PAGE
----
Suleiman, Mashaal discuss Shalit

Two meet amid flurry of diplomatic activity in Damascus.

By
October 14, 2006 22:38
1 minute read.
suleiman 88

suleiman 88. (photo credit: )

Egypt's intelligence director held talks Saturday in Damascus with Hamas' political chief Khaled Mashaal on forming a Palestinian unity government and swapping prisoners for kidnapped soldier Gilad Shalit, a Hamas official said. Mashaal met with Omar Suleiman about containing the conflict between the ruling Hamas and Fatah party, Hamas official Osama Hamdan said in a telephone interview from Lebanon. The talks came amid tension that has lead to violent street clashes in the Palestinian territories between Hamas and its rival Fatah. Fatah's leader, Palestinian President Mahmoud Abbas, has advocated recognizing Israel in exchange for a Palestinian state on parts of the West Bank and Gaza. Hamas has refused, and talks over forming a power-sharing government have stalled over the issue. On Friday, Mashaal said Hamas would not recognize Israel, but it wants to join a national unity government with Abbas' rival Fatah faction. He also said Hamas was ready to swap Cpl. Shalit for Palestinian prisoners. Also Saturday, Palestinian Interior Minister Said Siyam and his Syrian counterpart Gen. Bassam Abdul-Majid met in Damascus to discuss the Palestinian situation. Farouk Kaddoumi, the head of the Palestine Liberation Organization's political wing, also met with Syrian Foreign Minister Walid al-Moallem, the official Syrian news agency, SANA, reported. Recognition of Israel is a major demand by the US and EU for lifting sanction on Hamas, which were imposed after Hamas defeated Fatah in the January legislative elections. A recent Qatari endeavor to mediate a reconciliation based on the formation of a national unity government also ended in failure because of Hamas' refusal to recognize Israel.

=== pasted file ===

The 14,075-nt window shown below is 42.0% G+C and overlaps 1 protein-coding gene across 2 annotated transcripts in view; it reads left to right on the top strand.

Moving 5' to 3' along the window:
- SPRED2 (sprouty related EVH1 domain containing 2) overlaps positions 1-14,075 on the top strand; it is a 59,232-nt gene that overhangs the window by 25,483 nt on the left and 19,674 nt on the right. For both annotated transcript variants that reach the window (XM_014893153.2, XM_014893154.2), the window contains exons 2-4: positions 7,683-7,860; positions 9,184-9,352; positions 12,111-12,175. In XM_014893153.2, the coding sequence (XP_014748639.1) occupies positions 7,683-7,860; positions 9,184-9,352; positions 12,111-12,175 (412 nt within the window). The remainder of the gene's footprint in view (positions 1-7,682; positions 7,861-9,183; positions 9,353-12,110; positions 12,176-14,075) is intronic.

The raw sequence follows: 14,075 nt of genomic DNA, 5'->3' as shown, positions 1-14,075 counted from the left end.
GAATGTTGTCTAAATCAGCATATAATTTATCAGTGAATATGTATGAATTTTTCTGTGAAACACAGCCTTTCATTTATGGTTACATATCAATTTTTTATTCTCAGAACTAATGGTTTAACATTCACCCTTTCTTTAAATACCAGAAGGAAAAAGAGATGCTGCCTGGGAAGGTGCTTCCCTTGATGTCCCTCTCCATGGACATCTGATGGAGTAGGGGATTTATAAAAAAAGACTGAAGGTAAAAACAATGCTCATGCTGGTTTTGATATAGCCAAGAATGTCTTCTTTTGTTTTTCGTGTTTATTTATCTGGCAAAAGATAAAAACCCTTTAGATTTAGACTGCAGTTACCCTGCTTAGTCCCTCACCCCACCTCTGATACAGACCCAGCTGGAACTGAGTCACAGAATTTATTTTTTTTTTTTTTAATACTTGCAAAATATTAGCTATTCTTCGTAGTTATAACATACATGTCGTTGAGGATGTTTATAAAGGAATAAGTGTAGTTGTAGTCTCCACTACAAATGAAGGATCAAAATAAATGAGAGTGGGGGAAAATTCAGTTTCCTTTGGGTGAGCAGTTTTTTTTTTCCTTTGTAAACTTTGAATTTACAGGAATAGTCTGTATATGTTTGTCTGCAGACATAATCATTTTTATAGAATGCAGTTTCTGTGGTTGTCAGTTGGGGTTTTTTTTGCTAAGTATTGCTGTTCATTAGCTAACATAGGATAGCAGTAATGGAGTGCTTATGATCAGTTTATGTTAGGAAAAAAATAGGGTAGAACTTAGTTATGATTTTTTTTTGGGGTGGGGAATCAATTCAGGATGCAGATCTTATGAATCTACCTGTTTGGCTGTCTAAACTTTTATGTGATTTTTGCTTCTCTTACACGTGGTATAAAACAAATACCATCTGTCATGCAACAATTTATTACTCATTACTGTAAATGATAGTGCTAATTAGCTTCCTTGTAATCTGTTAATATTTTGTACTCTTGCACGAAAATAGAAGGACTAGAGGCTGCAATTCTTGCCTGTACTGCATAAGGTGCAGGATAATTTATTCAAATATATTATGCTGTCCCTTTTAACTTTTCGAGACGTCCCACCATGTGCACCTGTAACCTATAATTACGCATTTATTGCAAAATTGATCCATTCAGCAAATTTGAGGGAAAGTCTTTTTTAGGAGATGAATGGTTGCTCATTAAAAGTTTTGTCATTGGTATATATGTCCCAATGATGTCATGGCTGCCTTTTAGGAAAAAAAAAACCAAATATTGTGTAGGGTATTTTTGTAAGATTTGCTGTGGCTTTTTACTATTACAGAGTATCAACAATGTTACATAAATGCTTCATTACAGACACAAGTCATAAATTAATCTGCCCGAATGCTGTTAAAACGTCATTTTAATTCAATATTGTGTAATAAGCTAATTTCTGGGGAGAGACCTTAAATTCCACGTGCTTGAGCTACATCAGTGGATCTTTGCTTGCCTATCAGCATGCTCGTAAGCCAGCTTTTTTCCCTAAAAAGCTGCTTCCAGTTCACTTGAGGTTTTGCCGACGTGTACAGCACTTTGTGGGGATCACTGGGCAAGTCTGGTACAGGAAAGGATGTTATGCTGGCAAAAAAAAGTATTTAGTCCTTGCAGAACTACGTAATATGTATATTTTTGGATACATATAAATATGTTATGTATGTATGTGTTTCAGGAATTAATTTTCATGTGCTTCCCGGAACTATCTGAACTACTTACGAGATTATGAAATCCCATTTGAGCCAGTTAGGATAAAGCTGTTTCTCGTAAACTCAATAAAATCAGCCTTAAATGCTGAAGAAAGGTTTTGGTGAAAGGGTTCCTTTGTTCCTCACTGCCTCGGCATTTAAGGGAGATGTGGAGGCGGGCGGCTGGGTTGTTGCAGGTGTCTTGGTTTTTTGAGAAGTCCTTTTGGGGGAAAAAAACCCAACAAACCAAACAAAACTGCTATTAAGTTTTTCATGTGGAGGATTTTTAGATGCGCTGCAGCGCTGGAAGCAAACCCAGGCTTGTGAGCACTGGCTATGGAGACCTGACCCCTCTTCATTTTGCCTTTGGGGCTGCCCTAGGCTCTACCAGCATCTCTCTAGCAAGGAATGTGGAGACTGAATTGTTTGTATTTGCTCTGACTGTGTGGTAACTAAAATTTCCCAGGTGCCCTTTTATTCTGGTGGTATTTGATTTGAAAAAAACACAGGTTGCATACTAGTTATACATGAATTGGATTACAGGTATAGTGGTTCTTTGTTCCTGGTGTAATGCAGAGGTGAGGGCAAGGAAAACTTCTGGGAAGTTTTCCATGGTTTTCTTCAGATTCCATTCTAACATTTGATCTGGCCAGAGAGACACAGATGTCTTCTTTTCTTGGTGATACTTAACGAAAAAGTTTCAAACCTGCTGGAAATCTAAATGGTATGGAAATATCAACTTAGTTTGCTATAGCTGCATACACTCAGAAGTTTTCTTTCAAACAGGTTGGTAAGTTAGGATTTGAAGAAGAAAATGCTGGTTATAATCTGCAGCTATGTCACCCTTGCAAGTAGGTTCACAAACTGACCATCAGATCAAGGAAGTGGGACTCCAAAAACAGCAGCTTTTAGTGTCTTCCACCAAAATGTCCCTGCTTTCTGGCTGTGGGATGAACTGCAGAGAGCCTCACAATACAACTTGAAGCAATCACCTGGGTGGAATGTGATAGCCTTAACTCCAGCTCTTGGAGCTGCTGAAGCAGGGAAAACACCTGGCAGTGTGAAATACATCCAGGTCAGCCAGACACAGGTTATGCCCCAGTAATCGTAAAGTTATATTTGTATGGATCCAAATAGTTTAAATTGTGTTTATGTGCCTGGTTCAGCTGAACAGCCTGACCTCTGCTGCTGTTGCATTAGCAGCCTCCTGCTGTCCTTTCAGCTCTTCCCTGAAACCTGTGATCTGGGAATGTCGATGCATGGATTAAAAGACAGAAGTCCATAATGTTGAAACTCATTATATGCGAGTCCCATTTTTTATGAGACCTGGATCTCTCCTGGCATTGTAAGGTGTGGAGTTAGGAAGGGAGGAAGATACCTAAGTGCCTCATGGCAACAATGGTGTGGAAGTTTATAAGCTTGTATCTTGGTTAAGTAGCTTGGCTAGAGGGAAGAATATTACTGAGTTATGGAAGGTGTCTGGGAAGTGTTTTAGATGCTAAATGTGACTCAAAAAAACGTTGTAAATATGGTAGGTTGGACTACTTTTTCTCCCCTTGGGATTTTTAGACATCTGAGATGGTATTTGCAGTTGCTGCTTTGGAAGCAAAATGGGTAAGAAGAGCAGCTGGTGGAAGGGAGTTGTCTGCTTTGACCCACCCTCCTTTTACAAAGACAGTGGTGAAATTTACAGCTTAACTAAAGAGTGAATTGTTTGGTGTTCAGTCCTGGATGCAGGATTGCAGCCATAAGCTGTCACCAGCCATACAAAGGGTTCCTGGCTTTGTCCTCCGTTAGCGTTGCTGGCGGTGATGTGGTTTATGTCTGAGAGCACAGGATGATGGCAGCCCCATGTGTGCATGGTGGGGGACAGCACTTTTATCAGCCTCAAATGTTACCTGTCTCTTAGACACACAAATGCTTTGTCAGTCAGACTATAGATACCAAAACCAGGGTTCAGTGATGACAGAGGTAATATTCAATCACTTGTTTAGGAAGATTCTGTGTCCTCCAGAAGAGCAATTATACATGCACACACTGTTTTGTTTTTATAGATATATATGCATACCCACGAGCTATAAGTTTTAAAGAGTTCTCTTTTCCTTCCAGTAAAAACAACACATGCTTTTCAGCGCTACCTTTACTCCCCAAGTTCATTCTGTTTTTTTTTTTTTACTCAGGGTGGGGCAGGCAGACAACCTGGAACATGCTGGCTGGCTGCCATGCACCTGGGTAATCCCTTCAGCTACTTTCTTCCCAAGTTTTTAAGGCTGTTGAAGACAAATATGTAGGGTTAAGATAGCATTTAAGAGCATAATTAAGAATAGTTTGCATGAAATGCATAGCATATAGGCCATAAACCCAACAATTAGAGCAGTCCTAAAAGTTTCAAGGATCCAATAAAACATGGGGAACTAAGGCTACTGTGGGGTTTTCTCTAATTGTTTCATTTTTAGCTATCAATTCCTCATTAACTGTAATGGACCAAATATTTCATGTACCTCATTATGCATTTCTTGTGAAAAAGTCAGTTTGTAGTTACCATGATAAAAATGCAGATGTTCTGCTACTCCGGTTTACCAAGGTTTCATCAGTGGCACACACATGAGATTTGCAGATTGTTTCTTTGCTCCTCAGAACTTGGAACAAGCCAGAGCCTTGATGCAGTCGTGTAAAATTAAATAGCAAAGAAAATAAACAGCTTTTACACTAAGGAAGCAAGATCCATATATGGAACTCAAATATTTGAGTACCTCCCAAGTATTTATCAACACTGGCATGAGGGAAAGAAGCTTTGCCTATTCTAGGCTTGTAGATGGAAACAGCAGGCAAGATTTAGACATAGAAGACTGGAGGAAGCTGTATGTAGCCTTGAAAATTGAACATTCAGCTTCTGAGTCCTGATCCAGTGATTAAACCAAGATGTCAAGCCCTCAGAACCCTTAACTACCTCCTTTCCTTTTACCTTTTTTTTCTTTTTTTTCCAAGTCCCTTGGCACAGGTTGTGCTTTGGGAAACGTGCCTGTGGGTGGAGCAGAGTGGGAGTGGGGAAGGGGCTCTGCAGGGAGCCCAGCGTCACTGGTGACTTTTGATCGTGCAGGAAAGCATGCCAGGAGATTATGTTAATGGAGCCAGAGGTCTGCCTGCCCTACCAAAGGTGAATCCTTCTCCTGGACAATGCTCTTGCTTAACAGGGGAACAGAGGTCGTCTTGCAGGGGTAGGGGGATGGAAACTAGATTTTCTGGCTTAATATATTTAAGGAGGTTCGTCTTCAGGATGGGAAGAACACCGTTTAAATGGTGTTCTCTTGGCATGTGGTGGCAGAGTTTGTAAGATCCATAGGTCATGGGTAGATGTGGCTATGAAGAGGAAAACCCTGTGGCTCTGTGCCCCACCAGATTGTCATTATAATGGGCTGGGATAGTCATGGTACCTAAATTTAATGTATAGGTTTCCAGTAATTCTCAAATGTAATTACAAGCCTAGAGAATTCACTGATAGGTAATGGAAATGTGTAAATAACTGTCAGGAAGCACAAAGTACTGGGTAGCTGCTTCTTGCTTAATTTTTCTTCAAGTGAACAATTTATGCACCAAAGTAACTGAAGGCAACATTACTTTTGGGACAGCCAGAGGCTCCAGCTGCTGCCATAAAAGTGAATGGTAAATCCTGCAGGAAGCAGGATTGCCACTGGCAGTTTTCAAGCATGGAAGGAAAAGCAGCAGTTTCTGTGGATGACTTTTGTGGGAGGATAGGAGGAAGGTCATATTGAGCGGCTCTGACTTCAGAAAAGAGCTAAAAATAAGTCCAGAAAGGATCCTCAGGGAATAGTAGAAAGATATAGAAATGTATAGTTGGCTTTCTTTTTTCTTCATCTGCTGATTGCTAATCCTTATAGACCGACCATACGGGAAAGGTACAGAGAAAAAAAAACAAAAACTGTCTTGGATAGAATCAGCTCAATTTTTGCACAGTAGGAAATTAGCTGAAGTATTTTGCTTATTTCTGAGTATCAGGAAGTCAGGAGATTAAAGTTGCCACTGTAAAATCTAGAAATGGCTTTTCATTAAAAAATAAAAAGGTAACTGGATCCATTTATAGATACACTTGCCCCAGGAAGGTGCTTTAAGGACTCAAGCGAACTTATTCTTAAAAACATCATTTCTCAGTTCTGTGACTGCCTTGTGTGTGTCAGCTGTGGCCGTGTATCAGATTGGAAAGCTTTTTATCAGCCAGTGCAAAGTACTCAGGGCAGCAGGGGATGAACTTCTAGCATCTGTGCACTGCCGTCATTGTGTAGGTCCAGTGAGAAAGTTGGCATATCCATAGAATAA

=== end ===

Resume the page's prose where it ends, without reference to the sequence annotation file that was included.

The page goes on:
Related Content

A pro-Palestinian demonstrator shouts during a protest against the U.S. embassy move to Jerusalem
May 25, 2018
Israel, Jews at forefront in Turkish politics ahead of vote

By SETH J. FRANTZMAN